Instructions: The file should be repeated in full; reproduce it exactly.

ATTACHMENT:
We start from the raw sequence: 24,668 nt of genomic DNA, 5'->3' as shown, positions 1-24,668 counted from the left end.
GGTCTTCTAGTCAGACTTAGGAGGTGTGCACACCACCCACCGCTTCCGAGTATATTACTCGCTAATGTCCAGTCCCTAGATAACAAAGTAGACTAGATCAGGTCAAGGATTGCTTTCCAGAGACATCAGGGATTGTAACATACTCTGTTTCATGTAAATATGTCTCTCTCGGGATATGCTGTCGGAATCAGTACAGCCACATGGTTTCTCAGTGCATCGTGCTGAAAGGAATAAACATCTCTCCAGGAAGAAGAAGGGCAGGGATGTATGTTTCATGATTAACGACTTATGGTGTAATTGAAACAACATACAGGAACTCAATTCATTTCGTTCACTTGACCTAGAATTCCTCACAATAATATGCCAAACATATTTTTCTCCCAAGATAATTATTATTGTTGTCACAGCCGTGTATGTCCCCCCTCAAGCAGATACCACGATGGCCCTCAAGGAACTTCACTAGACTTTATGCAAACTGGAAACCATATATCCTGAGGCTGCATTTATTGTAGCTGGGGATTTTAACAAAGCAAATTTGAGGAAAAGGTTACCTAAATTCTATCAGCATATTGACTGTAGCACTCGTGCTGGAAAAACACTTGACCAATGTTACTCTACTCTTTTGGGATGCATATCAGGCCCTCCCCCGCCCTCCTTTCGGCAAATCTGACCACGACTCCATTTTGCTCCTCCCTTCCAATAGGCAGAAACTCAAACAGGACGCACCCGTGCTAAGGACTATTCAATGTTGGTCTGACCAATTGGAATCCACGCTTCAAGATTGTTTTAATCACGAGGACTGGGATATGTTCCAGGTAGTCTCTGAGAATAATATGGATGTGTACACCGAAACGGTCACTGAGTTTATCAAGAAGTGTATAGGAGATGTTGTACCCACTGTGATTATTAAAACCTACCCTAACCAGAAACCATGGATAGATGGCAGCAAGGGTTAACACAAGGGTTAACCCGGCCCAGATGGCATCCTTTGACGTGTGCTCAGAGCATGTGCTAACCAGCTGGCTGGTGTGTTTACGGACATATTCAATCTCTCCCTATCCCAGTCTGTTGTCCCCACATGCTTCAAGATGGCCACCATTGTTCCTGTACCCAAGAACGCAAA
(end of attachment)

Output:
We start from the raw sequence: 24,668 nt of genomic DNA, 5'->3' as shown, positions 1-24,668 counted from the left end.
GGTCTTCTAGTCAGACTTAGGAGGTGTGCACACCACCCACCGCTTCCGAGTATATTACTCGCTAATGTCCAGTCCCTAGATAACAAAGTAGACTAGATCAGGTCAAGGATTGCTTTCCAGAGACATCAGGGATTGTAACATACTCTGTTTCATGTAAATATGTCTCTCTCGGGATATGCTGTCGGAATCAGTACAGCCACATGGTTTCTCAGTGCATCGTGCTGAAAGGAATAAACATCTCTCCAGGAAGAAGAAGGGCAGGGATGTATGTTTCATGATTAACGACTTATGGTGTAATTGAAACAACATACAGGAACTCAATTCATTTCGTTCACTTGACCTAGAATTCCTCACAATAATATGCCAAACATATTTTTCTCCCAAGATAATTATTATTGTTGTCACAGCCGTGTATGTCCCCCCTCAAGCAGATACCACGATGGCCCTCAAGGAACTTCACTAGACTTTATGCAAACTGGAAACCATATATCCTGAGGCTGCATTTATTGTAGCTGGGGATTTTAACAAAGCAAATTTGAGGAAAAGGTTACCTAAATTCTATCAGCATATTGACTGTAGCACTCGTGCTGGAAAAACACTTGACCAATGTTACTCTACTCTTTTGGGATGCATATCAGGCCCTCCCCCGCCCTCCTTTCGGCAAATCTGACCACGACTCCATTTTGCTCCTCCCTTCCAATAGGCAGAAACTCAAACAGGACGCACCCGTGCTAAGGACTATTCAATGTTGGTCTGACCAATTGGAATCCACGCTTCAAGATTGTTTTAATCACGAGGACTGGGATATGTTCCAGGTAGTCTCTGAGAATAATATGGATGTGTACACCGAAACGGTCACTGAGTTTATCAAGAAGTGTATAGGAGATGTTGTACCCACTGTGATTATTAAAACCTACCCTAACCAGAAACCATGGATAGATGGCAGCAAGGGTTAACACAAGGGTTAACCCGGCCCAGATGGCATCCTTTGACGTGTGCTCAGAGCATGTGCTAACCAGCTGGCTGGTGTGTTTACGGACATATTCAATCTCTCCCTATCCCAGTCTGTTGTCCCCACATGCTTCAAGATGGCCACCATTGTTCCTGTACCCAAGAACGCAAA